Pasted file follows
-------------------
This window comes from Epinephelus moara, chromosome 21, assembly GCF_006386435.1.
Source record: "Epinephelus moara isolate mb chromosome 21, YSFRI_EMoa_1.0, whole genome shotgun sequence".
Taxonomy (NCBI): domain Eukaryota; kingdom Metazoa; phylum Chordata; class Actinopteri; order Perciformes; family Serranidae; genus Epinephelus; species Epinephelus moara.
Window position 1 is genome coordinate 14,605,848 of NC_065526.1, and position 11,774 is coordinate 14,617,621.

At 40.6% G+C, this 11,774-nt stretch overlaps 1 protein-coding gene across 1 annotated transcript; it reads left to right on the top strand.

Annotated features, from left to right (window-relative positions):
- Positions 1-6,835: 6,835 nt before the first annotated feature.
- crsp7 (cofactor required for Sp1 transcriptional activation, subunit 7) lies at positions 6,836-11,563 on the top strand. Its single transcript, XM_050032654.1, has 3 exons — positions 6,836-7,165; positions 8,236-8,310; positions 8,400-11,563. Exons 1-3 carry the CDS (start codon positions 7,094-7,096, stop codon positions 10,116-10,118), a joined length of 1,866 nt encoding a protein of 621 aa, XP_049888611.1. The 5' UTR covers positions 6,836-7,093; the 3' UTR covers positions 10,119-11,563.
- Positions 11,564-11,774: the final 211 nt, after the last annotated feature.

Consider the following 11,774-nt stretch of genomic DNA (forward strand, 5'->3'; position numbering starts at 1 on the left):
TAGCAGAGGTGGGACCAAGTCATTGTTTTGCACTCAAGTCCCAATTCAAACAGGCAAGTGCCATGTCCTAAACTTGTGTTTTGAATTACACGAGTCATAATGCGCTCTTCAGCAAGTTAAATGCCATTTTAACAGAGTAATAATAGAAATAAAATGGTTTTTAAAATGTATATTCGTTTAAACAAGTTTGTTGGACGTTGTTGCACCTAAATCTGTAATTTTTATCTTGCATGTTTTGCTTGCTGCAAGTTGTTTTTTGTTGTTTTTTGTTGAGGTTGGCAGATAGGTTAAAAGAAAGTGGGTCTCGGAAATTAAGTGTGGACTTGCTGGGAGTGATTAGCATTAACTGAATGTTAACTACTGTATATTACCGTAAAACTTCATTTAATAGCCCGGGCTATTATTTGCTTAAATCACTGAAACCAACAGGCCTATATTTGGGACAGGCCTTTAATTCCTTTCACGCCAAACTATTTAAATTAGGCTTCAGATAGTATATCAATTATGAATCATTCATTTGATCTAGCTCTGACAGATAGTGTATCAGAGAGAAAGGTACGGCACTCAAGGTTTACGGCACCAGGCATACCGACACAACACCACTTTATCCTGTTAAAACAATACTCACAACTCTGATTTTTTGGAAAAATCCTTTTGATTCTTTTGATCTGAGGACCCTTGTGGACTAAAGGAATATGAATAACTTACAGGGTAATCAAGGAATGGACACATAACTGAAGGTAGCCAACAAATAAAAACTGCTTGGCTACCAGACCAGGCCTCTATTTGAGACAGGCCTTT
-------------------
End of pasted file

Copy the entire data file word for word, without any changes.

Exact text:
This window comes from Epinephelus moara, chromosome 21, assembly GCF_006386435.1.
Source record: "Epinephelus moara isolate mb chromosome 21, YSFRI_EMoa_1.0, whole genome shotgun sequence".
Taxonomy (NCBI): domain Eukaryota; kingdom Metazoa; phylum Chordata; class Actinopteri; order Perciformes; family Serranidae; genus Epinephelus; species Epinephelus moara.
Window position 1 is genome coordinate 14,605,848 of NC_065526.1, and position 11,774 is coordinate 14,617,621.

At 40.6% G+C, this 11,774-nt stretch overlaps 1 protein-coding gene across 1 annotated transcript; it reads left to right on the top strand.

Annotated features, from left to right (window-relative positions):
- Positions 1-6,835: 6,835 nt before the first annotated feature.
- crsp7 (cofactor required for Sp1 transcriptional activation, subunit 7) lies at positions 6,836-11,563 on the top strand. Its single transcript, XM_050032654.1, has 3 exons — positions 6,836-7,165; positions 8,236-8,310; positions 8,400-11,563. Exons 1-3 carry the CDS (start codon positions 7,094-7,096, stop codon positions 10,116-10,118), a joined length of 1,866 nt encoding a protein of 621 aa, XP_049888611.1. The 5' UTR covers positions 6,836-7,093; the 3' UTR covers positions 10,119-11,563.
- Positions 11,564-11,774: the final 211 nt, after the last annotated feature.

Consider the following 11,774-nt stretch of genomic DNA (forward strand, 5'->3'; position numbering starts at 1 on the left):
TAGCAGAGGTGGGACCAAGTCATTGTTTTGCACTCAAGTCCCAATTCAAACAGGCAAGTGCCATGTCCTAAACTTGTGTTTTGAATTACACGAGTCATAATGCGCTCTTCAGCAAGTTAAATGCCATTTTAACAGAGTAATAATAGAAATAAAATGGTTTTTAAAATGTATATTCGTTTAAACAAGTTTGTTGGACGTTGTTGCACCTAAATCTGTAATTTTTATCTTGCATGTTTTGCTTGCTGCAAGTTGTTTTTTGTTGTTTTTTGTTGAGGTTGGCAGATAGGTTAAAAGAAAGTGGGTCTCGGAAATTAAGTGTGGACTTGCTGGGAGTGATTAGCATTAACTGAATGTTAACTACTGTATATTACCGTAAAACTTCATTTAATAGCCCGGGCTATTATTTGCTTAAATCACTGAAACCAACAGGCCTATATTTGGGACAGGCCTTTAATTCCTTTCACGCCAAACTATTTAAATTAGGCTTCAGATAGTATATCAATTATGAATCATTCATTTGATCTAGCTCTGACAGATAGTGTATCAGAGAGAAAGGTACGGCACTCAAGGTTTACGGCACCAGGCATACCGACACAACACCACTTTATCCTGTTAAAACAATACTCACAACTCTGATTTTTTGGAAAAATCCTTTTGATTCTTTTGATCTGAGGACCCTTGTGGACTAAAGGAATATGAATAACTTACAGGGTAATCAAGGAATGGACACATAACTGAAGGTAGCCAACAAATAAAAACTGCTTGGCTACCAGACCAGGCCTCTATTTGAGACAGGCCTTT